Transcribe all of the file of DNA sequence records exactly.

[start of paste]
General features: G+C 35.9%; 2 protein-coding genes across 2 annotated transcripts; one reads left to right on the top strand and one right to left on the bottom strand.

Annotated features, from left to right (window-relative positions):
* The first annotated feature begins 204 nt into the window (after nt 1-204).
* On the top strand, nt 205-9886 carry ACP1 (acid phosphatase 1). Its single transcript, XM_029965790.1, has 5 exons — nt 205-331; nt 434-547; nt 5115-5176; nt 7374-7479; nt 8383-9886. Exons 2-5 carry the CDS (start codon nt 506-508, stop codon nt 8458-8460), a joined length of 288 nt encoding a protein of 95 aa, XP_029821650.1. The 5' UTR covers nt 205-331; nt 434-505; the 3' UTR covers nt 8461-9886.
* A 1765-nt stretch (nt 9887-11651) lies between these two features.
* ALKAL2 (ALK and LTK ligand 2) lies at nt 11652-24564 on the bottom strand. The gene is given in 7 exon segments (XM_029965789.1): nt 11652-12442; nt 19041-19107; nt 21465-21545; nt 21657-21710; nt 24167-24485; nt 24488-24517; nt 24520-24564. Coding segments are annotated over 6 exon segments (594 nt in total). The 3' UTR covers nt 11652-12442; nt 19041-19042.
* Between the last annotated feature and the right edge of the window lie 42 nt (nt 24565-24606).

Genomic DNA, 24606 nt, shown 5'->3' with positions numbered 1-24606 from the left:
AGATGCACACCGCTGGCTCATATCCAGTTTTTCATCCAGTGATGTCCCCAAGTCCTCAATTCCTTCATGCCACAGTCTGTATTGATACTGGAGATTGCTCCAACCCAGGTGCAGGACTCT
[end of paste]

General features: G+C 35.9%; 2 protein-coding genes across 2 annotated transcripts; one reads left to right on the top strand and one right to left on the bottom strand.

Annotated features, from left to right (window-relative positions):
* The first annotated feature begins 204 nt into the window (after nt 1-204).
* On the top strand, nt 205-9886 carry ACP1 (acid phosphatase 1). Its single transcript, XM_029965790.1, has 5 exons — nt 205-331; nt 434-547; nt 5115-5176; nt 7374-7479; nt 8383-9886. Exons 2-5 carry the CDS (start codon nt 506-508, stop codon nt 8458-8460), a joined length of 288 nt encoding a protein of 95 aa, XP_029821650.1. The 5' UTR covers nt 205-331; nt 434-505; the 3' UTR covers nt 8461-9886.
* A 1765-nt stretch (nt 9887-11651) lies between these two features.
* ALKAL2 (ALK and LTK ligand 2) lies at nt 11652-24564 on the bottom strand. The gene is given in 7 exon segments (XM_029965789.1): nt 11652-12442; nt 19041-19107; nt 21465-21545; nt 21657-21710; nt 24167-24485; nt 24488-24517; nt 24520-24564. Coding segments are annotated over 6 exon segments (594 nt in total). The 3' UTR covers nt 11652-12442; nt 19041-19042.
* Between the last annotated feature and the right edge of the window lie 42 nt (nt 24565-24606).

Genomic DNA, 24606 nt, shown 5'->3' with positions numbered 1-24606 from the left:
AGATGCACACCGCTGGCTCATATCCAGTTTTTCATCCAGTGATGTCCCCAAGTCCTCAATTCCTTCATGCCACAGTCTGTATTGATACTGGAGATTGCTCCAACCCAGGTGCAGGACTCT